And that, my friends, is how my folks ended up in the grand Christmas rotation.

Why tell this story (again) now? Mostly just to be a wise guy. Beth and I are alone at Casa Blanco for dinner tonight. Man, did I over-shop. It’s no one’s fault but mine that I have enough salmon to feed a high school basketball team and no one to share it with. Ok, maybe just the starting 5. But still, all I had to do was ask what the plans were and I would have realized that the blessings of having Christmas Eve dinner with one son and his family, and then spending the entire day with my other son and his were going to be my cup overflowith for the year. Still, if for no other reason than the pure entertainment of sending my Mom a pic, Beth and I will spend a bit of time on Netflix or wherever trying to find a vintage Rockettes video to watch. And send pictures to my kids and my siblings. And a big ol’ love note to my Mom telling her how much I miss her and wish it was my year to have my Mom and Dad here with us to open gifts. Go to Mass. Be wined and dined by our other best friends for the 28th consecutive Christmas night.

Yes, it’s been a year, for sure. And yet, here I am, happy. Blessed. Sharing this sacred day and night with the love of my life. My little Aussie plastered to my leg. I’ve mixed the first cocktail of the night, one of my Love’s favorites (a French 75). With a nod to my friend Bill’s annual Beef Wellington we will dine on Salmon Wellington. Beth and I will reflect on our blessings. The joys we have each and every day. It’s different today, Christmas Day. It just is. Still, it needn’t be. What we cherish about Christmas could be an every day thing and Christmas would still be special. Really. It would. But each and every other day would be so much more–don’t you think?–if it was a bit more like Christmas.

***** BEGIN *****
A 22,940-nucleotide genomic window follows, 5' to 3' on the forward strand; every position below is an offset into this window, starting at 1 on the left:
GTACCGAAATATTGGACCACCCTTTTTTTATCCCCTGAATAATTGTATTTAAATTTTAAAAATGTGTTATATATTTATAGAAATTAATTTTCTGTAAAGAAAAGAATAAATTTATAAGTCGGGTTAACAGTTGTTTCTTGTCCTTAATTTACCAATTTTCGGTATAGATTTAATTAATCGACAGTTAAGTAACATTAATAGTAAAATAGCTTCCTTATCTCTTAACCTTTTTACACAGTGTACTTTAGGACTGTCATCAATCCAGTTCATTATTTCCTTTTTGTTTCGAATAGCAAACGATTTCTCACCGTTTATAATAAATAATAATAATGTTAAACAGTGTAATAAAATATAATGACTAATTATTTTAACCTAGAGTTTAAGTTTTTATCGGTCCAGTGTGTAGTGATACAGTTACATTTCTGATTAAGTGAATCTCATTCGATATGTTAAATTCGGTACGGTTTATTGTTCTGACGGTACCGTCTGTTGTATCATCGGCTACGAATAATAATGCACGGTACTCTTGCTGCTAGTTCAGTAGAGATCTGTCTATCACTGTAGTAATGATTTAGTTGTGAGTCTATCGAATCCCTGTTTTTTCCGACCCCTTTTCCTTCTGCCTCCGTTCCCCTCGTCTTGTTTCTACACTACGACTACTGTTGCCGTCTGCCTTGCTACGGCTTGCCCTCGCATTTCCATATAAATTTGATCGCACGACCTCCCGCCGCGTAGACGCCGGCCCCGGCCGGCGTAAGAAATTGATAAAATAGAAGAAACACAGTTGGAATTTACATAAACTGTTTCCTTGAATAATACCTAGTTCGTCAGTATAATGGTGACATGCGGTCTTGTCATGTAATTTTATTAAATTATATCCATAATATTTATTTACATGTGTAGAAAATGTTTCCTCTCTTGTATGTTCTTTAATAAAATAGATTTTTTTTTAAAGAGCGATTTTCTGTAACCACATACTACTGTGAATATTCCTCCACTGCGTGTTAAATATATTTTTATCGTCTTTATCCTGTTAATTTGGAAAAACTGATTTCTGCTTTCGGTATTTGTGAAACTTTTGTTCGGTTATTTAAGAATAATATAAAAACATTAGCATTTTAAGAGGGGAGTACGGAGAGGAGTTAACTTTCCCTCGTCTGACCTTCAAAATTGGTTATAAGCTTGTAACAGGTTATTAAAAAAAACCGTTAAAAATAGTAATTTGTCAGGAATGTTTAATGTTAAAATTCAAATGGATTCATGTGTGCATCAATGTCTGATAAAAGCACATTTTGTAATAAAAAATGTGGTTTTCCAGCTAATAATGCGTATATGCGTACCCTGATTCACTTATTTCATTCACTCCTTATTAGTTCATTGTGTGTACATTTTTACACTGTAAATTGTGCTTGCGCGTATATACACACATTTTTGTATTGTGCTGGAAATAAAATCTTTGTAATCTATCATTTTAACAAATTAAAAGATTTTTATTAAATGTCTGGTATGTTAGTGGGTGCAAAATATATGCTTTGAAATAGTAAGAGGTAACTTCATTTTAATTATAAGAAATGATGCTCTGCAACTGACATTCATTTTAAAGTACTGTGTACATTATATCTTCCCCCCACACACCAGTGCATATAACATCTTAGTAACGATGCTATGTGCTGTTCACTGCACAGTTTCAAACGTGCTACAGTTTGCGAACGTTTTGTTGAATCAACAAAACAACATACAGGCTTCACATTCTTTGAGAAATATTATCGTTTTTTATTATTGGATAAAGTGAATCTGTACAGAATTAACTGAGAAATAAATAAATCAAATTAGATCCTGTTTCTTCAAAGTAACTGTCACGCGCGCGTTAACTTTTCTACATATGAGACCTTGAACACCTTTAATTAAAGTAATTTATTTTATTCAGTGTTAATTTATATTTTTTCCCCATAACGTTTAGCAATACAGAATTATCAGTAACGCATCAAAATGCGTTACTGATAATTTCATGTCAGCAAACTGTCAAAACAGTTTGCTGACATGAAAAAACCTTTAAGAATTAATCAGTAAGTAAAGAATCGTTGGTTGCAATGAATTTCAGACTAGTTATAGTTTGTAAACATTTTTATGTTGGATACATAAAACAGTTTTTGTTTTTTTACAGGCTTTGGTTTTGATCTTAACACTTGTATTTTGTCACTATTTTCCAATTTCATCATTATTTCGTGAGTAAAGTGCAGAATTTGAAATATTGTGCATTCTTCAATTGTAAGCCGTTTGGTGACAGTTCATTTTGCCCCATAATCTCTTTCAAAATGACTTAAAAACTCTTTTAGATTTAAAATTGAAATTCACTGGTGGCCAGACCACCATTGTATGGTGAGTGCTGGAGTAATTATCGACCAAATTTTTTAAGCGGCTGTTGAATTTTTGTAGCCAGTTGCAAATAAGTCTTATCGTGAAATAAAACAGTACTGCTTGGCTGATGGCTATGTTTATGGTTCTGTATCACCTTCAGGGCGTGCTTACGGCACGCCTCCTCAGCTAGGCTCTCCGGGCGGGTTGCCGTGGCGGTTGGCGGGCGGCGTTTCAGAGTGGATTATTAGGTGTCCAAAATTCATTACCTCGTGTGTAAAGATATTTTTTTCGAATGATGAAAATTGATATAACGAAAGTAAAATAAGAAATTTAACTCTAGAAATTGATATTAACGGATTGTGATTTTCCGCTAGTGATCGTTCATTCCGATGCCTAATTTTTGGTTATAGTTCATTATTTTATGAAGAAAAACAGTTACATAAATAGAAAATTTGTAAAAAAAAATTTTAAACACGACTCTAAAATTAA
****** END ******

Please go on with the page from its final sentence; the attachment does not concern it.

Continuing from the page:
I’d love to take credit for that idea, but it’s not mine. Each year I remind myself, and anyone who joins me here, that making “that Christmas thing last” is within our grasp. We have Paul O’Neil, the genius behind the Tans-Siberian Orchestra, to thank for that. And so I will leave you with his words from my very, very favorite Christmas song, “An Olde City Bar” from the epic Christmas rock opera “Christmas Eve, and Other Stories” in the hope that you, too, will see the Christmas in each and every day.

And seize the chance…

“If you want to arrange it
This world, you can change it
If we could somehow
Make this Christmas thing last
By helping a neighbor
Or even a stranger
To know who needs help,
You need only just ask.”

Merry Christmas my friends.

I’ll see you Sunday…

Forks Over Knives: Sunday musings…12/13/2020

1 Gallimaufry. A confused jumble or medley of things.

Sounds like “Sunday musings…”

2 Soul. The latest from Pixar. Top of my “to watch” list.

3 Fischer. We watched “Finding Bobby Fischer” last night. If you have children and are in the active phase of the parenting gig this one is highly recommended. Especially if they show any inclination to excel in any particular activity.

Put it on top of your “to watch” list.

4 Half. As in half bottles of wine. My friend and wine merchant Sue sourced some half bottles of Vintage Port. All of them are now mature enough to drink, in part because they are all 20+ years old and also because the smaller bottles lead to earlier maturity in the wines they contain.

This is a great way to enjoy special wines you might otherwise not be able to access. Put half bottles on top of your “to try” list.

5 Nutrition. Roughly 3 months ago “Lovely Daughter” and her “Prince Charming” suggested that Beth and I watch a documentary “Forks Over Knives.” In short the documentary reviews the work of a Cleveland Clinic doctor and a Cornel University professor. I’ll save you the time if you wish. Their essential finding is that eating a strict Vegan diet leads to less heart disease and more importantly a reduction in deaths from all kinds of cancer.